In a directly analogous fashion to the performances that Ma Rainey, Bessie Smith, or Mamie Smith participated in and utilized to as a platform for the expression of sexuality during some of their songs, Beyoncé’s use of provocative music videos that show the black female body in the context of various contemporary social issues reasserts the power of sexuality and how it can be wielded.
Marriage, like the historical women’s blues artists we discuss, is discussed for Beyoncé in her famous “Single Ladies (Put A Ring On It)” single, which appears to discuss a female right to commitment and security.
Beyoncé also subverts the power relationships between men and women in her songs through the use of very sexual metaphors: “I got gloss on my lips, a man on my hips / Hold me tighter than my Dereon jeans”. Here, and in the given context of “Single Ladies”, the man is seen as another material possession that Beyoncé holds as part of her sexual image.
Ultimately, it is evident that through their sexuality, both historical and contemporary minority female performers are able to subvert cultural structures that oppress them and to effect change in how certain societal expectations are held based on their popularity and reach.
The use of sexuality is an important quality in these performative acts of the individual singer and in their music because sexuality, through its bearing on society and its pervasiveness, imparts a degree of cultural agency to that music. When the message of that music links sexuality with some other subject of life, for instance the institution of marriage, the singer can exercise the cultural agency afforded through this link and through their popularity to alter social perceptions surrounding that subject.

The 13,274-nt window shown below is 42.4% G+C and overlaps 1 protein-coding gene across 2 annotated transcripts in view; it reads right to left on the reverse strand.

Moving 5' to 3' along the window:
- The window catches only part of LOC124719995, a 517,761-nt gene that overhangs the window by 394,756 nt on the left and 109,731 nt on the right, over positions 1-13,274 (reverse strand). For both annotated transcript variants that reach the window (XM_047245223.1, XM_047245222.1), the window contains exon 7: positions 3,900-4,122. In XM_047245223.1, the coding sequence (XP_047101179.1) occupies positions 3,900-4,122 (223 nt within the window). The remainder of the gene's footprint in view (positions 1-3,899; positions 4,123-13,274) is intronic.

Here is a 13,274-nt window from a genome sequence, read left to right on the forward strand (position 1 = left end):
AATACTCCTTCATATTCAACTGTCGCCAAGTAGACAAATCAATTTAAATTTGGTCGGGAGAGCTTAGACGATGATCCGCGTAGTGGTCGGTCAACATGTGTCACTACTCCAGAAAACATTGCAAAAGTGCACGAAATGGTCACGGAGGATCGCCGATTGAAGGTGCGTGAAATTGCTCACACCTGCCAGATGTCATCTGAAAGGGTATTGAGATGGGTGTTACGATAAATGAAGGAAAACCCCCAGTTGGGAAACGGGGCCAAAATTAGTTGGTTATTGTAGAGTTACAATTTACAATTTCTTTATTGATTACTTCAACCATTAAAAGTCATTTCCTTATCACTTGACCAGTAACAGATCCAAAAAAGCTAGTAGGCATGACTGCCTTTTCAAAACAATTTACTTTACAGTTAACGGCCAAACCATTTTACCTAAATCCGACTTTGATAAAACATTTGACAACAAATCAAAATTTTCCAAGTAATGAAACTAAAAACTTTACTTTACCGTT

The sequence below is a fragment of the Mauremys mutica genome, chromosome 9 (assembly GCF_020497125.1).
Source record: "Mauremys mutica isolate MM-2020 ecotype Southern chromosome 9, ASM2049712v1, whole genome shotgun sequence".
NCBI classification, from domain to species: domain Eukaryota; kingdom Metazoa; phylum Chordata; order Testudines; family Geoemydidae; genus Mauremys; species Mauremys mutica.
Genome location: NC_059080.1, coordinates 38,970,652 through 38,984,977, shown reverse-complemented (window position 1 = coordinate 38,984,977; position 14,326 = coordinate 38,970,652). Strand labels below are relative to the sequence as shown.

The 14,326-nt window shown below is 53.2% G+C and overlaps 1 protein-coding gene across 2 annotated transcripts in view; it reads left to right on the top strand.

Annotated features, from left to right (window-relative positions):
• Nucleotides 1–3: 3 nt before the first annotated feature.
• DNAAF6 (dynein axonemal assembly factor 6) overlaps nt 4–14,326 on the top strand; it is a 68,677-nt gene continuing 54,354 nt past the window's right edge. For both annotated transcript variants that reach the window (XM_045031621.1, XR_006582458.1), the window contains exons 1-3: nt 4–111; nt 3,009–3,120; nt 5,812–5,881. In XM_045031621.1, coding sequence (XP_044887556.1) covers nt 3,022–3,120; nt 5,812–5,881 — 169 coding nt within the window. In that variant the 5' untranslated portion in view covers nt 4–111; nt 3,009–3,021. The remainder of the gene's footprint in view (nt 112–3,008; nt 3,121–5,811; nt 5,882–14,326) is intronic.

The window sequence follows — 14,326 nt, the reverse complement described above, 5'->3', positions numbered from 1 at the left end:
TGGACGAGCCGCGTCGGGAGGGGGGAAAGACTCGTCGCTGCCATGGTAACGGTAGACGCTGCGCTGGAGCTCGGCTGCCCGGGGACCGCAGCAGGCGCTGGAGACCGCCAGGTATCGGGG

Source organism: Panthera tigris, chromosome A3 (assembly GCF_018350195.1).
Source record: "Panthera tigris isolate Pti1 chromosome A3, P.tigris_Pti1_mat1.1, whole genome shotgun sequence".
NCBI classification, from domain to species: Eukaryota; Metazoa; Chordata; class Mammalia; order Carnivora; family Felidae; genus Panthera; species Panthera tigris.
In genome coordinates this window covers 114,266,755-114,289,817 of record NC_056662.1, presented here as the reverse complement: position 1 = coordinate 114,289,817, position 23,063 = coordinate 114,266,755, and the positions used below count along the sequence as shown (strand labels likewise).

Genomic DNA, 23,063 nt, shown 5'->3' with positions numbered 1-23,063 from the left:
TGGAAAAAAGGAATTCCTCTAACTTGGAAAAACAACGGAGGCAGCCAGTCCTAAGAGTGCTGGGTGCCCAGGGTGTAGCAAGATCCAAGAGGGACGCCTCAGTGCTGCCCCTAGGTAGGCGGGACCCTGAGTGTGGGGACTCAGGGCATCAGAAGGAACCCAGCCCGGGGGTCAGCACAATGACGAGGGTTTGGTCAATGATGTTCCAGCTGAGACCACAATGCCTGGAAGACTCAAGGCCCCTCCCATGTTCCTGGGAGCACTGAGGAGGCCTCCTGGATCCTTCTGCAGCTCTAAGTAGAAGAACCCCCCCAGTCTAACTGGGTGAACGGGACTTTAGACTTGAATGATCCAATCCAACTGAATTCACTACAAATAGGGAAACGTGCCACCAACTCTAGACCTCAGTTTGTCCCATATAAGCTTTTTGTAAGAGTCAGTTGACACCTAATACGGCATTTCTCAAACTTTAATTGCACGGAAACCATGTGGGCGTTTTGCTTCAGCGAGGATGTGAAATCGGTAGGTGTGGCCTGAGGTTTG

References and Further Reading
Davis, Angela Y. Blues Legacies and Black Feminism: Gertrude “Ma” Rainey, Bessie Smith, and Billie Holiday. New York: Pantheon, 1998. Print.
Durham, Aisha. “”CHECK ON IT”: Beyoncé, Southern Booty, and Black Femininities in Music Video.” Feminist Media Studies 12.1 (2012): 35. ProQuest. Web. 11 Dec. 2015.
Gussow, Adam. “”Shoot Myself a Cop”: Mamie Smith’s “Crazy Blues” as Social Text.” Callaloo 25.1 (2002): 8–44. ProQuest. Web. 11 Dec. 2015.
Harris, Paisley Jane. “I’m as Good as any Woman in Your Town: The Interconnections of Gender, Race, and Class in the Blues of Ma Rainey and Bessie Smith.” Order №1357421 University of Minnesota, 1994. Ann Arbor: ProQuest. Web. 11 Dec. 2015.
Harrison, Daphne Duval. Black Pearls: Blues Queens of the 1920s. New Brunswick: Rutgers UP, 1988. Print.
Lysloff, René T. A., and Leslie C. Gay. Music and Technoculture. Middletown, CT: Wesleyan UP, 2003. Print.